Understanding Financial Power of Attorney
Here’s all you need to know about financial POA:
What is the purpose of financial POA?
The primary purpose of financial POA is to protect the principal and their family from a legal battle. The POA ensures that the principal’s finances will continue running smoothly, regardless of what happens to them.
How does a financial power of attorney work?
Financial POA allows the designated agent to manage all of the principal’s financial matters. This includes paying bills, managing all accounts and investments and signing financial documents.
Financial POA is most commonly used when the principal is out of commission due to a medical emergency. In the event of a hospitalization, for example, having a financial POA in place will allow their finances to continue running smoothly until the agent is capable of making financial decisions again.
Which powers are granted to the attorney in a financial POA?
The extent of authority a POA grants can vary greatly, depending on how it’s worded. Most POAs extend the following powers to the agent on behalf of the principal:
- Make financial decisions
- Manage the principal’s accounts and investments
- Manage the principal’s property
- Conduct financial transactions
- Collect retirement benefits
- Pay bills
- Pay medical expenses
- Pay taxes
- Purchase insurance
- Sell assets
When does a power of attorney become effective?
The circumstances that dictate when a POA becomes effective will vary according to how the POA is worded. It may become effective as soon as it’s signed, or only upon the occurrence of a future event as indicated in the document.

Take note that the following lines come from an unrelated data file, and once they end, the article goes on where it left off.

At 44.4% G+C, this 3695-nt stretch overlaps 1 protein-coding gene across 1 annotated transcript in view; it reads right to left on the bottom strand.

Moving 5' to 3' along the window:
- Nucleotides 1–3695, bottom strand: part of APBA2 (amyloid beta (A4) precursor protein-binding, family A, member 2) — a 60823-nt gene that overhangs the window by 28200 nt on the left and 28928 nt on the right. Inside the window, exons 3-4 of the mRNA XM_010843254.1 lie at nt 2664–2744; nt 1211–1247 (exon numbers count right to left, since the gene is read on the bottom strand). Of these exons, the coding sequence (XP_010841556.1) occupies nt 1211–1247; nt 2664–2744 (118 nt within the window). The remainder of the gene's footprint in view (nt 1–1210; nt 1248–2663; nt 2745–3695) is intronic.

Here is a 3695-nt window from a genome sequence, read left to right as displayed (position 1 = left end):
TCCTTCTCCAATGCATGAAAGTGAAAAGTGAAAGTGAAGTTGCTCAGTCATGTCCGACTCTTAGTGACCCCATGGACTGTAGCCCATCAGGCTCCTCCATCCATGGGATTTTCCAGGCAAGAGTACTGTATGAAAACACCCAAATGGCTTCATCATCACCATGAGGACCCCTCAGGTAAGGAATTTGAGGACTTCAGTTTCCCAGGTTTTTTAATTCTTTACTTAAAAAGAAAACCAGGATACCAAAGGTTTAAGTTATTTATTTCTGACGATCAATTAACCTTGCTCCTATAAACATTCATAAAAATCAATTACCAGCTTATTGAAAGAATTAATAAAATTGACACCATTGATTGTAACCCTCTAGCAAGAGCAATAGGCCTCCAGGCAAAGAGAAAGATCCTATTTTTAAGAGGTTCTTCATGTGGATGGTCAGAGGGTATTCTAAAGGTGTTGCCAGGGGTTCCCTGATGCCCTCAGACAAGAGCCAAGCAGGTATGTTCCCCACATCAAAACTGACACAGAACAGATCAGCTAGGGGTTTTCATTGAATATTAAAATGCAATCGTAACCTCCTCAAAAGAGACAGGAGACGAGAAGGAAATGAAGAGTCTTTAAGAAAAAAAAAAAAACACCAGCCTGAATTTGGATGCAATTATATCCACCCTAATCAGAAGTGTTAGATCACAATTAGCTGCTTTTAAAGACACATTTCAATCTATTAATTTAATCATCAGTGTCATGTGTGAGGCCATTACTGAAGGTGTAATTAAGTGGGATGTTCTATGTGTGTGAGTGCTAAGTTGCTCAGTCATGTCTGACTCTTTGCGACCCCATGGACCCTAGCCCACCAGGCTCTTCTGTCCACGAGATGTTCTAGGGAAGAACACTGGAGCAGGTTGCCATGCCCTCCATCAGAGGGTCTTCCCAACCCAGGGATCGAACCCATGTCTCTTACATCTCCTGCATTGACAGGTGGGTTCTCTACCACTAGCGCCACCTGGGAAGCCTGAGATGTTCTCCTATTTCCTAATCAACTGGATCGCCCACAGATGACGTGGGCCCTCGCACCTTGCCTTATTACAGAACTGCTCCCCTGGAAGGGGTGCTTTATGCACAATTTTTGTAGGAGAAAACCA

If the document stipulates that the POA is effective immediately, the agent can act upon the principal’s account even if the principal is not incapacitated in any way. This kind of POA is often used for an agent to represent someone who travels often and may not be physically present to make important financial decisions.
Usually, though, a POA only becomes effective if the principal can no longer manage their own finances because they have become incapacitated, or one or more doctors have certified that they are physically or mentally unable to make decisions.
When does a power of attorney end?
The authority conferred by a POA will always end upon the death of the principal.
Unless otherwise indicated in the contract or state law says otherwise, the POA also ends if the principal becomes incapacitated. If the authority continues after incapacity, it is called a durable power of attorney, or a DPOA. POA could also end if revoked by the principal, if its invalidated by a court, or possibly upon divorce if the agent was a spouse.
What are the potential consequences of not appointing a POA?
If an individual becomes incapacitated for any reason and they have failed to appoint an agent to act on their behalf, their financial matters will generally be left up to the government of their home state. Appointing a financial POA is generally a good idea in order to avoid that situation.
Can anyone be granted power of attorney?
Most states have very few guidelines for who can serve as a financial agent. The only general stipulations are that the document be signed, witnessed and notarized. Of course, it’s best to choose someone you trust to responsibly manage your finances in your stead.
After working with a licensed attorney to set up a POA, our financial representatives can help you open a POA Account, or have POA added to your existing account(s). Reach out to us at (877) 937-2328 or come into your local branch for more information about powers of attorney and whether or not designating one is right for you.
Your Turn: Have you drafted a POA? Tell us about it in the comments.
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